Senate probe into New Year's Day PH air traffic snag sought | Inquirer News

Senate probe into New Year’s Day PH air traffic snag sought

/ 12:30 PM January 03, 2023

A Senate probe into the New Year's Day air traffic snag at the NAIA is being sought

FILE PHOTO: Commercial planes prepare to take off at the Ninoy Aquino International Airport on Monday, January 2, 2023, as officials of the Philippines’ main gateway try to restore normal operations after the airport’s air traffic management system broke down on New Year’s Day, canceling more than 300 flights.

MANILA, Philippines — Three resolutions seeking to look into the technical glitch in the Philippine air traffic management system have been filed in the Senate.

Senate Majority Leader Joel Villanueva, Senators Ramon Revilla and Jinggoy Estrada on Tuesday filed Senate Resolution Nos. 390, 391, and 392, respectively, directing the appropriate panel to conduct an inquiry on the matter.


The technical error – supposedly due to a power outage at the Philippine Air Traffic Management Center – resulted in the cancellation, diversion, and postponement of flights on New Year’s Day.


READ: Air traffic system glitch diverts all flights in Manila


“Failure to address airspace traffic management will likewise continuously impact the facilitation of domestic trade and seamless business transactions due to, among others, delayed shipment of cargo via air,” Villanueva stated in the resolution.

He added that the incident “may also hinder the continuous promotion of tourism in the country, whether to local or foreign tourists, as well as the much-needed recovery of all enterprises in the travel and tourism sector, which were severely impacted by the COVID-19 pandemic.”

Villanueva noted that the Ninoy Aquino International Airport (Naia) has been considered the “worst international airport” for three years from 2011-2013.

The senator emphasized it is important to review the policies that will enhance the services for the public.

“The preceding points, among others, highlight the impact of the quality of air traffic services to the economy as well as to various stakeholders, thus, it is imperative to review and study existing policies and implement actions and measures that will improve the provision of such services to the public,” he said.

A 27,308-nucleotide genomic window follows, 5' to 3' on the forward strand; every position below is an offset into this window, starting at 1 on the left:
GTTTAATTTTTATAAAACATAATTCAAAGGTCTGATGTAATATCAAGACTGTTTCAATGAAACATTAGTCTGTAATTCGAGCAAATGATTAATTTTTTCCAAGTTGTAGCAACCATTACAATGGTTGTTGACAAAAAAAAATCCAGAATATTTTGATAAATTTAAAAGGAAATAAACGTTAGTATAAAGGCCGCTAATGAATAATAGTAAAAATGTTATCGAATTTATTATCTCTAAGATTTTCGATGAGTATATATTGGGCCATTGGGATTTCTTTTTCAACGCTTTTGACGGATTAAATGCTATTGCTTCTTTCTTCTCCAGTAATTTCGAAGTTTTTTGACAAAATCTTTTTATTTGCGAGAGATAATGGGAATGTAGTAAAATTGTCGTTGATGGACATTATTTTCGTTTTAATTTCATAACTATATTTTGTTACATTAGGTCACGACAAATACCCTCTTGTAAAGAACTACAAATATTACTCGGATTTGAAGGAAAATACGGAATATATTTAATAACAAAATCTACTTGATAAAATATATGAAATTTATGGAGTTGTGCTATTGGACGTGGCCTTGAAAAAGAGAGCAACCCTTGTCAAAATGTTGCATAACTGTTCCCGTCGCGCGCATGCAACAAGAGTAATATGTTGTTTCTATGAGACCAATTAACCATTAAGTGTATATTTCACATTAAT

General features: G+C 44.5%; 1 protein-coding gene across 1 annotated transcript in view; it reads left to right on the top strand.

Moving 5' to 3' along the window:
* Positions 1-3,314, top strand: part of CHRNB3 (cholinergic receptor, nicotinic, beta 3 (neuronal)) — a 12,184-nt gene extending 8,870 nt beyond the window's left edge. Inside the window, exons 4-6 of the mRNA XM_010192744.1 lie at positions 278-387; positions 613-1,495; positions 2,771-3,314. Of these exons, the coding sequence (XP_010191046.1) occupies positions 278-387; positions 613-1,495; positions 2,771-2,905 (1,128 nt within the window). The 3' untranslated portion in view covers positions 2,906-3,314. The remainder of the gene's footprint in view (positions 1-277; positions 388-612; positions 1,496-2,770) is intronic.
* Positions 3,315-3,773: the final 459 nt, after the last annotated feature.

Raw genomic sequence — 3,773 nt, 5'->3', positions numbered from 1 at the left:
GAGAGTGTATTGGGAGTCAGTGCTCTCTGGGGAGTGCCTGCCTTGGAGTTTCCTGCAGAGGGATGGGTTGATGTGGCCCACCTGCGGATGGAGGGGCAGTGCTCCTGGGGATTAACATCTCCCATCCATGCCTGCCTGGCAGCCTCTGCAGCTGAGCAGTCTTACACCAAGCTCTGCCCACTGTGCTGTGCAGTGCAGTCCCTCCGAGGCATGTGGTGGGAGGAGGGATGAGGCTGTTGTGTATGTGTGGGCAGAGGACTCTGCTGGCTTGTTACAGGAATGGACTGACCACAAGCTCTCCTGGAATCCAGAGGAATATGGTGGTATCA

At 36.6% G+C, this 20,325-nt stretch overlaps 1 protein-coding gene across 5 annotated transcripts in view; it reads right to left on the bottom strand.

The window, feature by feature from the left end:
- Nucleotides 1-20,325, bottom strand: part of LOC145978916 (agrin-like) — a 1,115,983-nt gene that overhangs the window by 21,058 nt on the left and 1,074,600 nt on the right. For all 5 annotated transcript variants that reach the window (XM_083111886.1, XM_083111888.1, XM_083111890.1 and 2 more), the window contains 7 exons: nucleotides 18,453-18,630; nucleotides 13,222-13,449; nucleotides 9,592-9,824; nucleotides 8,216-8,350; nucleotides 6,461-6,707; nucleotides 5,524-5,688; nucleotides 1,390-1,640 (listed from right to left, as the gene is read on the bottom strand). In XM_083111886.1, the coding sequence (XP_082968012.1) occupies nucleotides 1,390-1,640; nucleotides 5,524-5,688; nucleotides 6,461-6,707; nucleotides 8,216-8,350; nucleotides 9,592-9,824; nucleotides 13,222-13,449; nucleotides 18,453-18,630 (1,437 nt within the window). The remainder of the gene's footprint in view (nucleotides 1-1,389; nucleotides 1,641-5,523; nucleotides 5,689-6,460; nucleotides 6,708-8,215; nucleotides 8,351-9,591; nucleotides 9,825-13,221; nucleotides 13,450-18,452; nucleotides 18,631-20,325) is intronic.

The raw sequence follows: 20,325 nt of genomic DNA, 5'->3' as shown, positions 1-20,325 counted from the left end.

According to Villanueva, the Philippine Development Plan 2023-2028 acknowledged that little progress had been made to develop the country’s airport infrastructures. The said plan stressed the need to bolster airports to address future demands, among others.

Meanwhile, Estrada said the air traffic control system mess worsens the “unpleasant image” of Naia.

“The incident aggravates the already unpleasant image of the Naia, following the same being regularly labeled as one of the ‘worst’ and ‘most stressful’ airports [in] the world, thereby necessitating remedial legislation and urgent action from the authorities to save it from becoming a national disgrace or pambansang kahihiyan,” he said in his resolution.

“The latest mess becomes yet another stumbling block for the recovery and revitalization of the tourism industry, which is among the most severely affected sectors during the onslaught of the novel Coronavirus pandemic,” he said.

The senator likewise said the country has to be vigilant against threats.

“We also have to be on guard against cybersecurity attacks, sabotage, disasters, and other threats,” said Estrada, chair of the Senate committee on national defense and security, peace, unification, and reconciliation.

He further noted that the paralysis in Naia caused by “technical issues” and “power outage” highlights the necessity to establish “more sophisticated” technologies, install “effective” backup mechanisms, and hire “competent” manpower and experts.

To fully equip the nation’s main gateway, Estrada said there is a need to identify the infrastructure and support from the government and/or private sector to modernize Naia.

“If we really want to transform from being one of the world’s best, we have to ensure the highest quality of service for all its users. It’s high time that we take a look at its current state,” he said.

For Revilla, the airport meltdown had a domino effect. Hence, urging the Senate Committee on Public Services headed by Senator Grace Poe to investigate the matter.

“The malfunction that affected the Naia Communications, Navigation and Surveillance Systems for Air Traffic Management (CNS/ATM) had a domino effect that not only affected those traveling that day but in effect affected other industries such as logistics, tourism and even our OFWs,” Revilla said in his resolution.

“Hindi lang dapat yung glitch ang tignan, kundi yung appropriateness nung response,” he said in a statement.

(We should not only look at the glitch, but also the appropriateness of the response.)

Last year, Poe lodged Senate Bill No. 1073, which seeks to establish the Philippine Airports Authority, an entity which will focus on the planning, construction, and operation of airports.

The measure aims to untangle the conflicting functions of the Civil Aviation Authority of the Philippines and to fulfill the need to improve the country’s current international and domestic airports and air navigation facilities in compliance with international standards.

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The New Year’s Day snag at the Naia affected around 56,000 to 65,000 passengers, including at least 3,000 overseas Filipino workers, some of whom now have their employment status in limbo.

READ: Air traffic system glitch partially resolved, limited flights to resume — MIAA

TAGS: airport, Philippines, Senate

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